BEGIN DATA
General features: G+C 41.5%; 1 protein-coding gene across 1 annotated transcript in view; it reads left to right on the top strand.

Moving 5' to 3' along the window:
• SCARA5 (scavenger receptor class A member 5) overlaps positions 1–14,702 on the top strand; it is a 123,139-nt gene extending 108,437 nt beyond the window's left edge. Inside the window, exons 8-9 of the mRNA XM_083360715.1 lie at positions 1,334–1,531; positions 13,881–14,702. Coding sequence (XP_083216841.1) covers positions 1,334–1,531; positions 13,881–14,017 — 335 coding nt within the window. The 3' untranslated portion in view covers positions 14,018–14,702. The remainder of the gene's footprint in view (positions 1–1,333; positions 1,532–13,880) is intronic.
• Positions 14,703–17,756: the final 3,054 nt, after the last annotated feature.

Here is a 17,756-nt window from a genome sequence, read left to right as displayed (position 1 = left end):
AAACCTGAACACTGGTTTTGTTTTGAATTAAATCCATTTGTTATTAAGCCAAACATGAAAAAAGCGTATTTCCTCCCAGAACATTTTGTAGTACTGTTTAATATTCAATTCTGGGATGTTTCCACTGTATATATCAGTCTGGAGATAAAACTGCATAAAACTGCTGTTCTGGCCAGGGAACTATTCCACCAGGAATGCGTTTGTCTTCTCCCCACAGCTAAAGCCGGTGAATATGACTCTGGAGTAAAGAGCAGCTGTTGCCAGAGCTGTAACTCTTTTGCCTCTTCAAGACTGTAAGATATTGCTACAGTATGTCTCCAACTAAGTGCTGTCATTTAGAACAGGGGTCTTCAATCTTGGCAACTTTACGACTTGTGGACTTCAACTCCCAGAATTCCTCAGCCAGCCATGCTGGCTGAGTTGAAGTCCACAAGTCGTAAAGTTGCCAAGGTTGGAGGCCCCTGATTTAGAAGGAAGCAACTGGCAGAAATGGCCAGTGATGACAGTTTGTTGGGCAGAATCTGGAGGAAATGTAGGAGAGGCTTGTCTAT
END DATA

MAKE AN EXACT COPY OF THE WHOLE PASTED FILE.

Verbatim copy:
General features: G+C 41.5%; 1 protein-coding gene across 1 annotated transcript in view; it reads left to right on the top strand.

Moving 5' to 3' along the window:
• SCARA5 (scavenger receptor class A member 5) overlaps positions 1–14,702 on the top strand; it is a 123,139-nt gene extending 108,437 nt beyond the window's left edge. Inside the window, exons 8-9 of the mRNA XM_083360715.1 lie at positions 1,334–1,531; positions 13,881–14,702. Coding sequence (XP_083216841.1) covers positions 1,334–1,531; positions 13,881–14,017 — 335 coding nt within the window. The 3' untranslated portion in view covers positions 14,018–14,702. The remainder of the gene's footprint in view (positions 1–1,333; positions 1,532–13,880) is intronic.
• Positions 14,703–17,756: the final 3,054 nt, after the last annotated feature.

Here is a 17,756-nt window from a genome sequence, read left to right as displayed (position 1 = left end):
AAACCTGAACACTGGTTTTGTTTTGAATTAAATCCATTTGTTATTAAGCCAAACATGAAAAAAGCGTATTTCCTCCCAGAACATTTTGTAGTACTGTTTAATATTCAATTCTGGGATGTTTCCACTGTATATATCAGTCTGGAGATAAAACTGCATAAAACTGCTGTTCTGGCCAGGGAACTATTCCACCAGGAATGCGTTTGTCTTCTCCCCACAGCTAAAGCCGGTGAATATGACTCTGGAGTAAAGAGCAGCTGTTGCCAGAGCTGTAACTCTTTTGCCTCTTCAAGACTGTAAGATATTGCTACAGTATGTCTCCAACTAAGTGCTGTCATTTAGAACAGGGGTCTTCAATCTTGGCAACTTTACGACTTGTGGACTTCAACTCCCAGAATTCCTCAGCCAGCCATGCTGGCTGAGTTGAAGTCCACAAGTCGTAAAGTTGCCAAGGTTGGAGGCCCCTGATTTAGAAGGAAGCAACTGGCAGAAATGGCCAGTGATGACAGTTTGTTGGGCAGAATCTGGAGGAAATGTAGGAGAGGCTTGTCTAT